UPDATE: Canadian police now concede there was just one gunman in the attack in Ottawa.
The Canadian capital, Ottawa, was thrown into chaos yesterday after the country suffered its second terrorist attack in just three days.
In a shocking attack that has stunned the world, witnesses have described how a soldier posted at the National War Memorial, identified as Nathan Cirillo, was gunned down at point-blank range by a man carrying a rifle and dressed all in black, his face half-covered with a scarf.
Witnesses have described how the gunman appeared to raise his arms in triumph, and was then filmed driving away to the nearby Parliament Hill.
Members of the public were then pictured desperately trying to save the wounded 24-year-old, who later succumbed to his injuries.
A dashboard camera captured images of a suspected gunman getting into his car shortly after shooting the Canadian soldier
The gunman then entered Parliament, a few hundred yards away, where dozens of shots soon rang out.
Dramatic images have emerged of the moment people fled the complex by scrambling down scaffolding erected for renovations, while others took cover barricading themselves inside as police with rifles and body armour took up positions outside and cordoned off the normally bustling streets around Parliament.
This is the moment that politicians and reporters cowered as a hail of gunshots echoed through Canada's parliament building, one of a number of incidents that took place across the country's capital.
MPs, meanwhile, took to social media to live-tweet their terrifying ordeal:
MPs Tweet During Shooting
Also on Twitter, Canada's justice minister and other government officials credited 58-year-old sergeant-at-arms Kevin Vickers with shooting the attacker just outside the MPs' caucus rooms.
Vickers serves a largely ceremonial role at the House of Commons, carrying a scepter and wearing rich green robes, white gloves and a tall imperial hat.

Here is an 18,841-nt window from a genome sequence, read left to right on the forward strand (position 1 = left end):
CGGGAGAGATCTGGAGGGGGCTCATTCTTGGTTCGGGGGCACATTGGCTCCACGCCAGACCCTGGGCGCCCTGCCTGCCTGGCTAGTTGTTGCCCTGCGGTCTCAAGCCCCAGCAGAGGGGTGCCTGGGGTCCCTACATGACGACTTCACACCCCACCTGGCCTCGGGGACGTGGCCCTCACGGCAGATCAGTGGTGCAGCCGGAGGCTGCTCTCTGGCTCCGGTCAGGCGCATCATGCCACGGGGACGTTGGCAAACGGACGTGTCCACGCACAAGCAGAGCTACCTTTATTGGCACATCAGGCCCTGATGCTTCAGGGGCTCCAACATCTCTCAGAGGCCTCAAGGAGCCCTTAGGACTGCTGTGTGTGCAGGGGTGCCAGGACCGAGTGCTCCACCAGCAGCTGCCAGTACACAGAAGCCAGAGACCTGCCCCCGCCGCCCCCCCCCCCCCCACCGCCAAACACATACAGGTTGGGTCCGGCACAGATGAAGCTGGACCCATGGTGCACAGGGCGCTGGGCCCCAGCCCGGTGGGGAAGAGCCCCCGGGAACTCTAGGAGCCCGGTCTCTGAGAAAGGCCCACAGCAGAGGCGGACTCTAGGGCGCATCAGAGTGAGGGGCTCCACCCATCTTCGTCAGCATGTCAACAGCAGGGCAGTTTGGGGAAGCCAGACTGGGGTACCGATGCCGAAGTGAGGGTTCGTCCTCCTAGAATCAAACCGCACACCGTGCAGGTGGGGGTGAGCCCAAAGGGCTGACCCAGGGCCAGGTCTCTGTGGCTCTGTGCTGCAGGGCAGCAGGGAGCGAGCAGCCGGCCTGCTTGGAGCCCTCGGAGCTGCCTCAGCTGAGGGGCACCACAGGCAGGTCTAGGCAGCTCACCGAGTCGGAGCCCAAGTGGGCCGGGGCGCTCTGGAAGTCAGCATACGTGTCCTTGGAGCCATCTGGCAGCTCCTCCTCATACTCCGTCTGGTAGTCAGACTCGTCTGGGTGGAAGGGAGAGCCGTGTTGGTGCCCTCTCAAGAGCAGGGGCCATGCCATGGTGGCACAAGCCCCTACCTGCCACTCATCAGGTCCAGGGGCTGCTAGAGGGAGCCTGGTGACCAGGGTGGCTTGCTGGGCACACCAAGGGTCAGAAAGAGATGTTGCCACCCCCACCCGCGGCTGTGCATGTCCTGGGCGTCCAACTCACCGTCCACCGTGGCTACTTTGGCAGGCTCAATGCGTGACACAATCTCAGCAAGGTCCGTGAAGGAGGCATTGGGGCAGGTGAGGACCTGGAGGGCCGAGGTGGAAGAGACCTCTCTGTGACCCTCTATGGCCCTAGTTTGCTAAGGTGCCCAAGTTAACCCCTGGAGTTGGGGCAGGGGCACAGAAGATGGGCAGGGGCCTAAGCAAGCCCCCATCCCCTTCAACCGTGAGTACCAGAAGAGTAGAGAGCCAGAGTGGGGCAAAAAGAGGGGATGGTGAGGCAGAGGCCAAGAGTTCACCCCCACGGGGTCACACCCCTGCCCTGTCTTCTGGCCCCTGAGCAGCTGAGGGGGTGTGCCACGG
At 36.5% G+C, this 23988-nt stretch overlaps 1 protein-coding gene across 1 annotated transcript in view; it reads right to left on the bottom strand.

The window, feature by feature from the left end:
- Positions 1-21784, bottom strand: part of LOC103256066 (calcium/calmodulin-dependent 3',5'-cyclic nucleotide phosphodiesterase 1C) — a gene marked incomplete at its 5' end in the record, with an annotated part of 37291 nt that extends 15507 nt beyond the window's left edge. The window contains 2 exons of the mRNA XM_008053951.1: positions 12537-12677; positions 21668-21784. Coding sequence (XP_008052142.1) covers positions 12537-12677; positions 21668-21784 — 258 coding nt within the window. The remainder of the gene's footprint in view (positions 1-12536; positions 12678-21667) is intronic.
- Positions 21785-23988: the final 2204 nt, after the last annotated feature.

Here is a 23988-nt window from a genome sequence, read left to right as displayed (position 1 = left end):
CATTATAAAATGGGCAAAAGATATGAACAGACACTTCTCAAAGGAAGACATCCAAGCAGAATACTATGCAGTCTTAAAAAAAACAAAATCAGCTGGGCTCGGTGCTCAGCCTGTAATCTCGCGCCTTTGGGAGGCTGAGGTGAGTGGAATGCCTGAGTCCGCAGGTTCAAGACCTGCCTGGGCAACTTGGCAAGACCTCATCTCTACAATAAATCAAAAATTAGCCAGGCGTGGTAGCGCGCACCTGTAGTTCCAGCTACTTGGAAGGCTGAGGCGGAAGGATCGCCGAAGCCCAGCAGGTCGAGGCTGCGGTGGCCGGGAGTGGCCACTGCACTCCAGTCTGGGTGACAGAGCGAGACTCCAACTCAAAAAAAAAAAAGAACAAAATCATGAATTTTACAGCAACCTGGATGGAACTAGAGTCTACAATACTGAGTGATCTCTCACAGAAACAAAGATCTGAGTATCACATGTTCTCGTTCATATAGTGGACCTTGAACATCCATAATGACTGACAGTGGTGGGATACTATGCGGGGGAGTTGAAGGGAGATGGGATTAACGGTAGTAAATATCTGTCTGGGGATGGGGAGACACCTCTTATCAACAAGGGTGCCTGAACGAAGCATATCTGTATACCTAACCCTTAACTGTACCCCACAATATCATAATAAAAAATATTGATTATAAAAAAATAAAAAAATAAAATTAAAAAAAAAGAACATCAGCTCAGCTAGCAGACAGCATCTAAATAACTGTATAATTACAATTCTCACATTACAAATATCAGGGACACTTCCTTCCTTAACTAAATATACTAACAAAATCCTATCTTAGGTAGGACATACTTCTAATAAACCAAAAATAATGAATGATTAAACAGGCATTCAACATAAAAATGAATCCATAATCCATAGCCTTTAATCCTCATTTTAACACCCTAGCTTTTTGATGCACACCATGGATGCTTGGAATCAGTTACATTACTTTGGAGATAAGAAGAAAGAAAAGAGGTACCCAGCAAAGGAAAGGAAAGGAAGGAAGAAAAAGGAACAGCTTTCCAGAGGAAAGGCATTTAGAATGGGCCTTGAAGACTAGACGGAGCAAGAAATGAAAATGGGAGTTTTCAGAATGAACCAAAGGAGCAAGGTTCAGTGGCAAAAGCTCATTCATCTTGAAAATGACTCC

Two deadly attacks in three days against members of the military stunned Canadians and raised fears their country was being targeted for reprisals for joining the US-led air campaign against an extremist Islamic group in Iraq and Syria.
"We will not be intimidated. Canada will never be intimidated," Prime Minister Stephen Harper vowed in a nationally televised address just hours after the attack.
Here, you can see how the dramatic scenes played out:
Investigators, meanwhile, have offered little information about the gunman in Ottawa, identified as 32-year-old petty criminal Michael Zehaf-Bibeau. But Harper said: "In the days to come we will learn about the terrorist and any accomplices he may have had."
Zehaf-Bibeau, 32, was raised in Quebec, according to CTV News, and was a Canadian convert to Islam, Reuters said.
Court records that appear to be the gunman's show that he had a long rap sheet, with a string of convictions for assault, robbery, drug and weapons offences, and other crimes.
It was unclear whether other gunmen remained at large, with police describing the incident as an "ongoing" operation with no-one currently in custody.
A Facebook page was set up named Rest In Peace Cpl Nathan Cirillo, which has already been looked at by thousands.
One message, from Bob Rodkin, read: "RIP Nathan. Thank you for your service and the ultimate sacrifice. So tragic, so unnecessary. My prayers go out for you and to your family, friends and colleagues."
Another message, from Olivia Marie, said: "RIP Nathan! Thank you for defending our country, your son is so proud of you. I miss you."